1846 - Aborigines Protection Society. On the British Colonization of New Zealand. - [Front Matter]

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  1846 - Aborigines Protection Society. On the British Colonization of New Zealand. - [Front Matter]
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&c. &c.

THE Committee of the Aborigines' Protection Society has presumed to inscribe the following Essay with your united names, that it may have the satisfaction of offering a public testimony of its respect and admiration for those sentiments of justice and kindness towards the Aborigines of the British Colonies which have marked your Despatches and other official documents, in the discharge of your honourable and arduous duties as Colonial Ministers of the British Crown. These principles, were they carried out by all the subordinate officers in the British Colonies, and adopted as the rule of action by British subjects both at home and abroad, would put a stop to those evils which have dishonoured the name of England, and proved scarcely less injurious to the distant dependencies of the Empire, than fatal to the weaker branches of the human family, and distressing to many who have raised their voices against them.

The Committee would not conceal its desire, that, in taking this liberty with your names, it may secure for the following pages a larger amount of the attention and consideration of their countrymen than it could otherwise obtain for them.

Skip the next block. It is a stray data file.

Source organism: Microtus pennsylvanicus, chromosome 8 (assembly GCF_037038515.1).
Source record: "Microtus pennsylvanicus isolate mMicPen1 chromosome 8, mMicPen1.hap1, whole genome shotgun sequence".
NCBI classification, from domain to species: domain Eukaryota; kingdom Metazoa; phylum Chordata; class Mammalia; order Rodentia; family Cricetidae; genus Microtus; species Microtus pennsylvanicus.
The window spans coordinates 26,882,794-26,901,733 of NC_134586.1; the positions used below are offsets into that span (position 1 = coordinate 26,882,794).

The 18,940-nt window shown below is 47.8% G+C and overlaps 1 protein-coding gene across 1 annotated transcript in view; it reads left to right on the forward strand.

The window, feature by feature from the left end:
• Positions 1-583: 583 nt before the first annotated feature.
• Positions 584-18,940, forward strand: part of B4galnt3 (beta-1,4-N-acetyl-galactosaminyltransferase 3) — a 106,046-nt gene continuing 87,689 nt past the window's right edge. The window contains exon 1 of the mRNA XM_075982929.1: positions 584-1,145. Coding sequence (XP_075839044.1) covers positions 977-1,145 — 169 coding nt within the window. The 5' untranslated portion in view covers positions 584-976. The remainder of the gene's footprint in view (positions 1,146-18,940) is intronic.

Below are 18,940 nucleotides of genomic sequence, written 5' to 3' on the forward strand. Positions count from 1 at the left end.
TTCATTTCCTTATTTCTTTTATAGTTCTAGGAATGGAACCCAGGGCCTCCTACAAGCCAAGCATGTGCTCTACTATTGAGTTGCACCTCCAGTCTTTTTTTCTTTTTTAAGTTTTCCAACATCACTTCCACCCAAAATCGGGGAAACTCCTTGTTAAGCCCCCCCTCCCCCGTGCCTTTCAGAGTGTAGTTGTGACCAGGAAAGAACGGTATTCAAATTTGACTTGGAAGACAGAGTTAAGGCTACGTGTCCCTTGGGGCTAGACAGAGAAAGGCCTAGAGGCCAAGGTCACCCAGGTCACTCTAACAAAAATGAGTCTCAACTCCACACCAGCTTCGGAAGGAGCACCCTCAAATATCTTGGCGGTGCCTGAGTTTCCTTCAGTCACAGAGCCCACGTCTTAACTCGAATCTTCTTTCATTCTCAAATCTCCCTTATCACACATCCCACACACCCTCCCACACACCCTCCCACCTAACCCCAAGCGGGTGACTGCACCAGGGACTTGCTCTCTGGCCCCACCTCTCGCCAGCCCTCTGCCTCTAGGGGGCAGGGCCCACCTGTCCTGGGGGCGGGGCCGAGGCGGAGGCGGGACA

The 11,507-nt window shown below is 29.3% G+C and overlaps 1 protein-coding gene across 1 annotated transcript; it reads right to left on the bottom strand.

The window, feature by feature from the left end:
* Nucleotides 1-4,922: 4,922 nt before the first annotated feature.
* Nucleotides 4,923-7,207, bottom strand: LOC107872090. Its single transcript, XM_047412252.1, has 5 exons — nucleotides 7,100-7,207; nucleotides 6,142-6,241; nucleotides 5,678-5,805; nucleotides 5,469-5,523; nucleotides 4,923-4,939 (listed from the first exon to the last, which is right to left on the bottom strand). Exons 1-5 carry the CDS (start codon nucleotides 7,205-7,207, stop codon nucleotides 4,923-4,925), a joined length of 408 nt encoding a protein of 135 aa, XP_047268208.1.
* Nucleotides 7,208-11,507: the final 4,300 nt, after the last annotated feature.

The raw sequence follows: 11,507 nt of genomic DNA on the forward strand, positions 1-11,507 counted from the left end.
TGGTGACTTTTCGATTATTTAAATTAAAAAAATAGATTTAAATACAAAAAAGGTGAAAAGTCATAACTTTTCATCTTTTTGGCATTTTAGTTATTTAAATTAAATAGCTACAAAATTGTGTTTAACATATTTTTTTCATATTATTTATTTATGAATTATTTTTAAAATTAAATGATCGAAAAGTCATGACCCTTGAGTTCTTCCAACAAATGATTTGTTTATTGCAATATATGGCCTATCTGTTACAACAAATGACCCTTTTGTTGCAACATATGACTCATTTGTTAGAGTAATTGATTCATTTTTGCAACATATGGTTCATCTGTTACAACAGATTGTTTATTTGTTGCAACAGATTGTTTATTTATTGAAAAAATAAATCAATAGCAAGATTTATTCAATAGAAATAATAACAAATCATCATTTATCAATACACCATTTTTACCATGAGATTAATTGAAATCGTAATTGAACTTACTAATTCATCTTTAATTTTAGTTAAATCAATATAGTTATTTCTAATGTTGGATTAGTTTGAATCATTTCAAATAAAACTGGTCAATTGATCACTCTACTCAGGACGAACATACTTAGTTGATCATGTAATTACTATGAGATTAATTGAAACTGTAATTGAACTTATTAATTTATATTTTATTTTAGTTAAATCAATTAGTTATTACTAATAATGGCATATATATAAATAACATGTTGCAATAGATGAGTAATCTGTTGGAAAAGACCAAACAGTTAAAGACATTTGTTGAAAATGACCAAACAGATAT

Its object in producing this Essay has been to set forth a case which offers the strongest claim upon that active sympathy for which the English Nation is so justly distinguished; and to invite attention to a few practical points, which, with all due deference, it conceives to be essentially necessary to the success of any plan which may be devised for the introduction and maintenance of a better order of things.

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The Committee desires, moreover, to remove misapprehension from the past, and to avert it for the future; and emphatically to assert, that the Aborigines' Protection Society is so far from being the enemy and opponent to colonization, that it regards it, when carried out in such a manner as to be exempt from the evils too often associated with it, as a means of procuring incalculable blessings for those who are engaged in it; and that the benefits which it is capable of conferring upon this empire in particular are so numerous and important as to entitle the successful Colonial Minister of Great Britain to the highest honours and the warmest gratitude which the nation can bestow.


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THE progress of British Colonization in New Zealand has claimed the anxious attention of the Aborigines' Protection Society, and its Committee was induced some months ago to direct the preparation of an Essay on the subject, by the circulation of which it hoped to remove some unfavourable impressions which it feared had been very generally received, and also to create an interest in favour of the adoption of those principles on which it is convinced that the colonization of that new and important dependency of the British Empire may be carried forward, to the common benefit of native New Zealanders and British Emigrants.

The following Extract from one of the Society's publications is given with a view to exhibit the feelings entertained by the Committee; and it is hoped, that it may serve to conciliate the unprejudiced attention of the reader whether at home or abroad.